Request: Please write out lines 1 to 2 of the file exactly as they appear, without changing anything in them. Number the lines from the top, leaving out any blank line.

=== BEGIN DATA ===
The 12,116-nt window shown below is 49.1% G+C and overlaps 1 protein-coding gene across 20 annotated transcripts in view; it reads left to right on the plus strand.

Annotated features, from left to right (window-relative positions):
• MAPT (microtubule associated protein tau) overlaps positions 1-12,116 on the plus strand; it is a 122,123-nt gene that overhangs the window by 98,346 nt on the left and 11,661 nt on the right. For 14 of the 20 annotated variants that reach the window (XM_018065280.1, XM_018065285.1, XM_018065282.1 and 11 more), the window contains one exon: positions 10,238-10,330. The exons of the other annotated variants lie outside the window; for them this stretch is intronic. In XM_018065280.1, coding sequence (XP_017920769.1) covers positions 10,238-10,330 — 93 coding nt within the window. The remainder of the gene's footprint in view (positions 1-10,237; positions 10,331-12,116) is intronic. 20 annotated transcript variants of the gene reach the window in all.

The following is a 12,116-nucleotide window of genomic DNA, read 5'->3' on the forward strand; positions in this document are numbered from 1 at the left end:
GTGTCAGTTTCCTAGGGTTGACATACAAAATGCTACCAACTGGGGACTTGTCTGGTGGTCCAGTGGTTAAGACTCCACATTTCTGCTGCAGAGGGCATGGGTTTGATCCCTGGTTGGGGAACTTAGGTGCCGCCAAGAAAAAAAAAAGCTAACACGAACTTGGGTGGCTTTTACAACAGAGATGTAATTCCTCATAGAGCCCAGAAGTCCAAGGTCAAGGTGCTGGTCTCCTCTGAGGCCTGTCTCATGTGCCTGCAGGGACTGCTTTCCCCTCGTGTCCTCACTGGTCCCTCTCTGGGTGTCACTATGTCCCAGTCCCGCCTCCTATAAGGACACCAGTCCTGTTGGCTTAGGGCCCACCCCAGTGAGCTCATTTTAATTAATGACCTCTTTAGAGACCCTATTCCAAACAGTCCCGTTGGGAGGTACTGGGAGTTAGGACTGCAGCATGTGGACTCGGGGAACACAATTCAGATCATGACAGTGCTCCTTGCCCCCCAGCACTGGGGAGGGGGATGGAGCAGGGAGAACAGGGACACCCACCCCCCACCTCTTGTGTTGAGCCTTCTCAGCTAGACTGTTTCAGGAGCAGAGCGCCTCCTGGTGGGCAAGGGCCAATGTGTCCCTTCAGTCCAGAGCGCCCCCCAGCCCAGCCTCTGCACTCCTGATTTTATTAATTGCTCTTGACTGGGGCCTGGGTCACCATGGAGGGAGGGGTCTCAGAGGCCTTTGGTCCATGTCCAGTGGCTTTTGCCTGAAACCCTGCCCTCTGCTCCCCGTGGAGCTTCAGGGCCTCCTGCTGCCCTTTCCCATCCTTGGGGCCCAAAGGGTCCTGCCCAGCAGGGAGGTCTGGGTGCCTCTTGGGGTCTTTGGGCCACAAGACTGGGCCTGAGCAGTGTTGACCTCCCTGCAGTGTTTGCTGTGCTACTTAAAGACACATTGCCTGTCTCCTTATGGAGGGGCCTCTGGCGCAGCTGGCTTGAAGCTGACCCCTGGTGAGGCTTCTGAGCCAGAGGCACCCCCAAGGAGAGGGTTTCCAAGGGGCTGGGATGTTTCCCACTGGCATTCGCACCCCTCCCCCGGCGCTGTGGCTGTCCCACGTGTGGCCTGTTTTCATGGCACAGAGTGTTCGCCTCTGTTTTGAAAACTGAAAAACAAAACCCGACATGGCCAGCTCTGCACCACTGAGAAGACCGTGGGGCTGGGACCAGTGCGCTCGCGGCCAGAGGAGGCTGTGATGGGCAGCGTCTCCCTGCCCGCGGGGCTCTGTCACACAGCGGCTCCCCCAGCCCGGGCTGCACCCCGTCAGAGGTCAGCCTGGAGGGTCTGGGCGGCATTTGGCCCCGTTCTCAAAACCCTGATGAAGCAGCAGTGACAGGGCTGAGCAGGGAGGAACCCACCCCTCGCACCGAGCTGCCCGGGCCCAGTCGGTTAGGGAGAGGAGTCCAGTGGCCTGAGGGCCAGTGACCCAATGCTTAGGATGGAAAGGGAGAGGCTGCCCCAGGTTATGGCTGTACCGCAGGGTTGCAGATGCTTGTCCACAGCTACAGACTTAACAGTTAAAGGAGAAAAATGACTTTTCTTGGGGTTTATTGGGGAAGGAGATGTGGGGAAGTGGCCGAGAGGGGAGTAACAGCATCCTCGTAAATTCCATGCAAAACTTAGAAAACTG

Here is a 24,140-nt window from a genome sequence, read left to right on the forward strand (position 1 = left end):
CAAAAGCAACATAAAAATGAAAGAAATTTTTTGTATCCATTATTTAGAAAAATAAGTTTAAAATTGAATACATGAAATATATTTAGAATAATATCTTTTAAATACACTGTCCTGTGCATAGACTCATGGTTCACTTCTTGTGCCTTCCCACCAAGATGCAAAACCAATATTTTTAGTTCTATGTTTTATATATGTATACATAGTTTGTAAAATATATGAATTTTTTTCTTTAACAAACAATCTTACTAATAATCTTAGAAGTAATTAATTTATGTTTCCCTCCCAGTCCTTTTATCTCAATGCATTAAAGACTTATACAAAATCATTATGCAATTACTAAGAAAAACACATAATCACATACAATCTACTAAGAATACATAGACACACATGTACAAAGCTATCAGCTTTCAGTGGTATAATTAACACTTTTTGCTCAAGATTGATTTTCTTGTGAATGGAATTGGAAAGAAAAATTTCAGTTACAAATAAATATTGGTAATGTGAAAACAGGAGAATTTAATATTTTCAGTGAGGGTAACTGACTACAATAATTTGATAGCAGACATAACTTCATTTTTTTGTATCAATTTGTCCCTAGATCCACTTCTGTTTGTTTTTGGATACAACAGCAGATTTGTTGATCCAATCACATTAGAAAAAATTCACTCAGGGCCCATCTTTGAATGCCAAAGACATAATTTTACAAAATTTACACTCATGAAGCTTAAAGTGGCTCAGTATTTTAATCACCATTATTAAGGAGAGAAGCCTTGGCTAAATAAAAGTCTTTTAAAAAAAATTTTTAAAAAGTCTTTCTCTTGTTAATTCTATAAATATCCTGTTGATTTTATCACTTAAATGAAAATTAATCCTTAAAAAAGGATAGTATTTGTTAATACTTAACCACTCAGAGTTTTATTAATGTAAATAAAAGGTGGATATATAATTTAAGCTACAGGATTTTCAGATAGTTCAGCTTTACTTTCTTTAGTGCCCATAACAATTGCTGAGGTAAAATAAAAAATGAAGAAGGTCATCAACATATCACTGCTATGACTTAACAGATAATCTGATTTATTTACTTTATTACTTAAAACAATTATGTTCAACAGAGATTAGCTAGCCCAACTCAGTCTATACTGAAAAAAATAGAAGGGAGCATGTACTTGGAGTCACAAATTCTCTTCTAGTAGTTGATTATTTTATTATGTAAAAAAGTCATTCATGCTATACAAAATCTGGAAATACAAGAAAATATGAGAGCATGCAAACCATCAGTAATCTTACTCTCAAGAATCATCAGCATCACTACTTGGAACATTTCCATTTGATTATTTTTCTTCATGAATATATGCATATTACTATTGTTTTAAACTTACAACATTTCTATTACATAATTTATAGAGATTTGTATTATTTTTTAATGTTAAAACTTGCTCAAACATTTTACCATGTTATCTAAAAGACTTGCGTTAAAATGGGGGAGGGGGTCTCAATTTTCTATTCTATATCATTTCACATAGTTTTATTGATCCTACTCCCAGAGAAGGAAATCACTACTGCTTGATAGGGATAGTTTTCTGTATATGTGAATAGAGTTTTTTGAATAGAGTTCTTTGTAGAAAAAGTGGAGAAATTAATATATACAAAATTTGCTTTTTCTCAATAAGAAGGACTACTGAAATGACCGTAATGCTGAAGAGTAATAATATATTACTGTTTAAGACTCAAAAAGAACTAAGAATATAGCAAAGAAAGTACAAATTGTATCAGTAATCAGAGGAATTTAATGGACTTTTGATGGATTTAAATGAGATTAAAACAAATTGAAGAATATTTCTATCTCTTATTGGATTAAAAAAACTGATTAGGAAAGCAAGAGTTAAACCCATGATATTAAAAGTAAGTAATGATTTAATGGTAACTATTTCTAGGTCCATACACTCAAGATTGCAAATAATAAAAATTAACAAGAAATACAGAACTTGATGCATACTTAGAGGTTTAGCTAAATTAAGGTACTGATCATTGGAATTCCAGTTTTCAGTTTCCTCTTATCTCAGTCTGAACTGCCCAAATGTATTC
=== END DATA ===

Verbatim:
The 12,116-nt window shown below is 49.1% G+C and overlaps 1 protein-coding gene across 20 annotated transcripts in view; it reads left to right on the plus strand.

Annotated features, from left to right (window-relative positions):